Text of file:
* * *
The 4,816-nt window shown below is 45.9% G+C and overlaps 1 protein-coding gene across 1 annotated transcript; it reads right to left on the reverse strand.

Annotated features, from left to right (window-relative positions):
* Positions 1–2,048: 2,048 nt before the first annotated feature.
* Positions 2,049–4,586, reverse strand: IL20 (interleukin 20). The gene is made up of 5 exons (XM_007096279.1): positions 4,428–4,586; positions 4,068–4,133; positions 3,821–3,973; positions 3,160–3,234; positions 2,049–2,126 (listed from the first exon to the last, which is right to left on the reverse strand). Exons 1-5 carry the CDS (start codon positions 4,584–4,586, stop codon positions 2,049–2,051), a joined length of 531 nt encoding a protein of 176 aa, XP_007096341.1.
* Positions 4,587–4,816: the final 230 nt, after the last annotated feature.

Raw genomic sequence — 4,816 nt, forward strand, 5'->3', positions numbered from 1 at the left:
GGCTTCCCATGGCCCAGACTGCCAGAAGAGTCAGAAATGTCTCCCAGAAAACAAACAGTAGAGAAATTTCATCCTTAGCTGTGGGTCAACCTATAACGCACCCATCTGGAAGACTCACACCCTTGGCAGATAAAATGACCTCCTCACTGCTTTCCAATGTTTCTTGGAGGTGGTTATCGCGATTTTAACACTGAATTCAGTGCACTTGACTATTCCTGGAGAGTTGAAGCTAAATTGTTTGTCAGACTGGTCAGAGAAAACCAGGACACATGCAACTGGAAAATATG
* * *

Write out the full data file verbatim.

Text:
The 4,816-nt window shown below is 45.9% G+C and overlaps 1 protein-coding gene across 1 annotated transcript; it reads right to left on the reverse strand.

Annotated features, from left to right (window-relative positions):
* Positions 1–2,048: 2,048 nt before the first annotated feature.
* Positions 2,049–4,586, reverse strand: IL20 (interleukin 20). The gene is made up of 5 exons (XM_007096279.1): positions 4,428–4,586; positions 4,068–4,133; positions 3,821–3,973; positions 3,160–3,234; positions 2,049–2,126 (listed from the first exon to the last, which is right to left on the reverse strand). Exons 1-5 carry the CDS (start codon positions 4,584–4,586, stop codon positions 2,049–2,051), a joined length of 531 nt encoding a protein of 176 aa, XP_007096341.1.
* Positions 4,587–4,816: the final 230 nt, after the last annotated feature.

Raw genomic sequence — 4,816 nt, forward strand, 5'->3', positions numbered from 1 at the left:
GGCTTCCCATGGCCCAGACTGCCAGAAGAGTCAGAAATGTCTCCCAGAAAACAAACAGTAGAGAAATTTCATCCTTAGCTGTGGGTCAACCTATAACGCACCCATCTGGAAGACTCACACCCTTGGCAGATAAAATGACCTCCTCACTGCTTTCCAATGTTTCTTGGAGGTGGTTATCGCGATTTTAACACTGAATTCAGTGCACTTGACTATTCCTGGAGAGTTGAAGCTAAATTGTTTGTCAGACTGGTCAGAGAAAACCAGGACACATGCAACTGGAAAATATG